Asian Airlines Battle SARS

Singapore, China Southern, Cathay Pacific boost sanitation, detection programs

By: Jerry Chandler

Things have never been this bad for Asian airlines. SARS, not the Iraqi War, is the reason.

In an attempt to recoup some public confidence in air transport as a safe means of conveyance, a number of Asian carriers have instituted strict new measures aimed at stifling the spread of Severe Acute Respiratory Syndrome.

Singapore Airlines, whose Asian business is taking a big hit, is providing masks for all fliers and crew on flights departing from Beijing, Guangzhou, Shanghai, Hong Kong, Hanoi, Taiwan and Kaohsiung. The carrier is stepping up disinfection of its fleet with a solution recommended by the World Health Organization. Armrests, tray tables, overhead bins, and toilets are all getting the treatment.

China Southern Airlines, headquarted in Guangzhou, the epicenter of the epidemic, has created a SARS Protection & Work Force Task Force. Among measures already undertaken, China Southern said it’s constantly disinfecting ticket counters, lounges, and check-in areas, “from early morning to late evening every day.”

The disinfection doesn’t end there. All in-flight equipment, including seats and tray tables, are disinfected before and after each flight. Prior to each flight, ground staff clean and disinfect all vent holes in the aircraft.

Blankets and pillows are used for one flight only. All China Southern flight attendants are wearing single-use gloves while serving in-flight meals.

Each aircraft is equipped with facemasks and gloves for passengers who want them.

China Southern said any passengers suspected of exhibiting SARS symptoms will be denied boarding, and any China Southern employee showing possible symptoms will be sent to a pre-designate hospital and quarantined.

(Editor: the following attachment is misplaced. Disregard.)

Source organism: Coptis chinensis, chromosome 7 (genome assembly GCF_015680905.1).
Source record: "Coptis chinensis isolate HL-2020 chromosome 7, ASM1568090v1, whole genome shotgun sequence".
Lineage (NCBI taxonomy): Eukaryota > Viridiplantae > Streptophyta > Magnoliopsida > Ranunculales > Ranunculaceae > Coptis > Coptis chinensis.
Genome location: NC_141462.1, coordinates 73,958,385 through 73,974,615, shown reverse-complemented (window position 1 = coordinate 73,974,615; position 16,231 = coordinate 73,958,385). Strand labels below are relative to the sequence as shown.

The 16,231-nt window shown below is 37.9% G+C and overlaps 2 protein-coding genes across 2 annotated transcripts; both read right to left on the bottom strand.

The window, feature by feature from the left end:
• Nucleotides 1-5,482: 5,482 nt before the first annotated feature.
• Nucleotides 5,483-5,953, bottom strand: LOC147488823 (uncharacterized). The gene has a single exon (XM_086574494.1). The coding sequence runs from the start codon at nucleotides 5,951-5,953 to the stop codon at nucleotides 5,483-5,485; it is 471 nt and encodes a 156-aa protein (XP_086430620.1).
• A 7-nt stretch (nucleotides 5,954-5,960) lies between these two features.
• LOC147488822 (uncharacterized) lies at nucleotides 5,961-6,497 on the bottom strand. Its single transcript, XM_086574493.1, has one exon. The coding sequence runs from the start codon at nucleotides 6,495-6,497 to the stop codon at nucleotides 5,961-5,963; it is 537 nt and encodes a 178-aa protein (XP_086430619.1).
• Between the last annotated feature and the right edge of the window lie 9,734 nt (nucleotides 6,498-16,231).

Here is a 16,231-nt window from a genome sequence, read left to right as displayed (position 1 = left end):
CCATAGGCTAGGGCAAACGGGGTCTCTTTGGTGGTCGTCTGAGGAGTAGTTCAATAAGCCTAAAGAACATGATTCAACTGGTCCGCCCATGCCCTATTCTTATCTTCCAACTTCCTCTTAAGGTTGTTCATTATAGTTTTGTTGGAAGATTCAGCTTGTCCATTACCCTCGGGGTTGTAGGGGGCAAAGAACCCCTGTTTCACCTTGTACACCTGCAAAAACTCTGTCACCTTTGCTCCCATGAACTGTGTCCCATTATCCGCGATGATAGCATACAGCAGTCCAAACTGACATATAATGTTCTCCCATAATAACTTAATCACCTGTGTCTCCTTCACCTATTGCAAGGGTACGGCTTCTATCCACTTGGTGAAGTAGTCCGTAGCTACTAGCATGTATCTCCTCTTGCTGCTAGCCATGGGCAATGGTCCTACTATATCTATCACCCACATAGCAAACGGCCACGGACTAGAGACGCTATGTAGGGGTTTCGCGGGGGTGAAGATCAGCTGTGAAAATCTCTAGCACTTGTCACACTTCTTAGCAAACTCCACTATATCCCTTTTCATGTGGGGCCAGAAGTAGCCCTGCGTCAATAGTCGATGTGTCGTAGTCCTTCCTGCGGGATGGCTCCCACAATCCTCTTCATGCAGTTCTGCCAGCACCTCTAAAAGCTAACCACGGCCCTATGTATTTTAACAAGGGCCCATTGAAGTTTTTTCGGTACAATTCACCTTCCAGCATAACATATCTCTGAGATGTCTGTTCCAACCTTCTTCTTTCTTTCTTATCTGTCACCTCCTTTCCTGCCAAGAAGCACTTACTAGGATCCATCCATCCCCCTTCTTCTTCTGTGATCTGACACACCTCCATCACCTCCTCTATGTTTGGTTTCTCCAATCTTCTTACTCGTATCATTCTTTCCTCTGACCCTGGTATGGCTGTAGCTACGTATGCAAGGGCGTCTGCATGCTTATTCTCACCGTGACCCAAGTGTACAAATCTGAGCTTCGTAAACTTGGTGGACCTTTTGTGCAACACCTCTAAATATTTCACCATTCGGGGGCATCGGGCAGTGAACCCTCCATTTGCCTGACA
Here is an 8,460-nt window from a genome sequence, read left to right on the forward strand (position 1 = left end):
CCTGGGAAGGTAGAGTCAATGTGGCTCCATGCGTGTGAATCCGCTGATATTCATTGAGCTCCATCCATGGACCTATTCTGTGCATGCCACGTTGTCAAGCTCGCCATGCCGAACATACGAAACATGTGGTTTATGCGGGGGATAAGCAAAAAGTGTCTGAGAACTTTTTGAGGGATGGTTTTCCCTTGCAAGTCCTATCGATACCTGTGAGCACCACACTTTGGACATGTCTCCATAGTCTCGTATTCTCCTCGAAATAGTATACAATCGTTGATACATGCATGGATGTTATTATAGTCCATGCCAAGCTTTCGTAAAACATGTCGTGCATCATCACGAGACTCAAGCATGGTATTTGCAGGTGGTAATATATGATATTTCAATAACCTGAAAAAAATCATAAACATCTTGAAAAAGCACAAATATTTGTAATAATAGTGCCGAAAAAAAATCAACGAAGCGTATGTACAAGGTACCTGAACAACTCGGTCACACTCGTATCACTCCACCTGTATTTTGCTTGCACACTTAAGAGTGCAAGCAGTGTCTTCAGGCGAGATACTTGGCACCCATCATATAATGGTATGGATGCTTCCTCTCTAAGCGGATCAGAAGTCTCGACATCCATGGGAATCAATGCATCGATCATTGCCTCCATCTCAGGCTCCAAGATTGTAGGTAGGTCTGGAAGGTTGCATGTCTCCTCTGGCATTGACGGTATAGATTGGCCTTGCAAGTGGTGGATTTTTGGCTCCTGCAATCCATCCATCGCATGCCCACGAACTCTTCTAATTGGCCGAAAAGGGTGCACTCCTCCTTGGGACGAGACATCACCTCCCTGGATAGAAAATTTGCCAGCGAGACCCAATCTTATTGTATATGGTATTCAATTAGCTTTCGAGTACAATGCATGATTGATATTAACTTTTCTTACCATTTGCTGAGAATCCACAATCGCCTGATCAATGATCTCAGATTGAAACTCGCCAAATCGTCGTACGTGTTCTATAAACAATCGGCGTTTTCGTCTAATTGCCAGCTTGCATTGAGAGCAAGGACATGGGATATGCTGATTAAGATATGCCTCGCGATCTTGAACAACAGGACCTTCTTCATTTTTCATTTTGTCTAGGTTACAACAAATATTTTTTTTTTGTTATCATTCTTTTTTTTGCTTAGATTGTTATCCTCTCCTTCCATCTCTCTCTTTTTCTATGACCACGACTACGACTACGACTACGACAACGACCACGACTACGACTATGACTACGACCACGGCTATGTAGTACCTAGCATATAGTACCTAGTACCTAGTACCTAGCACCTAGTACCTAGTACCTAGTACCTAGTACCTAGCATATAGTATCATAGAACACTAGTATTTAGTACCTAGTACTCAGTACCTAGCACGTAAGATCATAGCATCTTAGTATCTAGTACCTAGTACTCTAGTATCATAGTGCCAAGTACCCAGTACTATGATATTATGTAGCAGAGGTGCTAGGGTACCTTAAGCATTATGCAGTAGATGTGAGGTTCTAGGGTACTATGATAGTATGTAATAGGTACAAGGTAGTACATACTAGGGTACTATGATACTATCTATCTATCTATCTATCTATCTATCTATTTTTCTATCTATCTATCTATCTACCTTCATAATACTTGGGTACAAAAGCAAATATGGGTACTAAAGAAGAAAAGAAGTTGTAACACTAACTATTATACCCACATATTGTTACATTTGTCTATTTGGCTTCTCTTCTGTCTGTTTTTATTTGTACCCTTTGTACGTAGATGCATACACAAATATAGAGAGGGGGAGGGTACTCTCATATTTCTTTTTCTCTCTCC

Cathay Pacific’s home port, of course, is Hong Kong. And no other city has suffered as much the tourist and business magnet.

Cathay’s measures include making sure passengers showing SARS symptoms don’t board their aircraft, exchanging cabin air every three to five minutes and filtering that air through special “High Efficiency Particle Air” (HEPA) devices. Boeing said HEPA filters trap “more than 99.9 percent” of airborne contaminants.

Cathay is cleaning aircraft in accordance with procedures issued by the Centers for Disease Control and Prevention. Galley counters, passenger tray tables, seat armrests, seatbacks, light and panel controls, passenger tray tables, toilet counters, and other common surfaces are disinfected following each stop.

As with China Southern, surgical facemasks are available to passengers and crew for the asking.

Should the cabin crew identify a passenger exhibiting SARS symptoms during the flight, they’ve been instructed to quarantine them in a specially designated lavatory and give them a facemask. Cathay crews can get medical input from a physician 24/7 via Medlink, an air to ground medical communication system.

Dr. Rose Ong, Cathay Pacific’s medical services manager, said, “We will continue to monitor the evolving scientific data concerning the virus and will adjust our policies and procedures in light of this advice.”

U.S. Flight attendants think all airlines should follow the lead of Asian carriers. They’re requesting that the Federal Aviation Administration issue an emergency order requiring that airlines:

* provide flight attendants with non-latex gloves and masks on flights to and from high-risk areas;

* make in-flight announcements to passengers, and further communicate the importance of thorough and regular hand washing, and not touching one’s face;

* develop, implement, and enforce passenger screening standards as recommended by the World Health Organization and Centers of Disease Control and Prevention.

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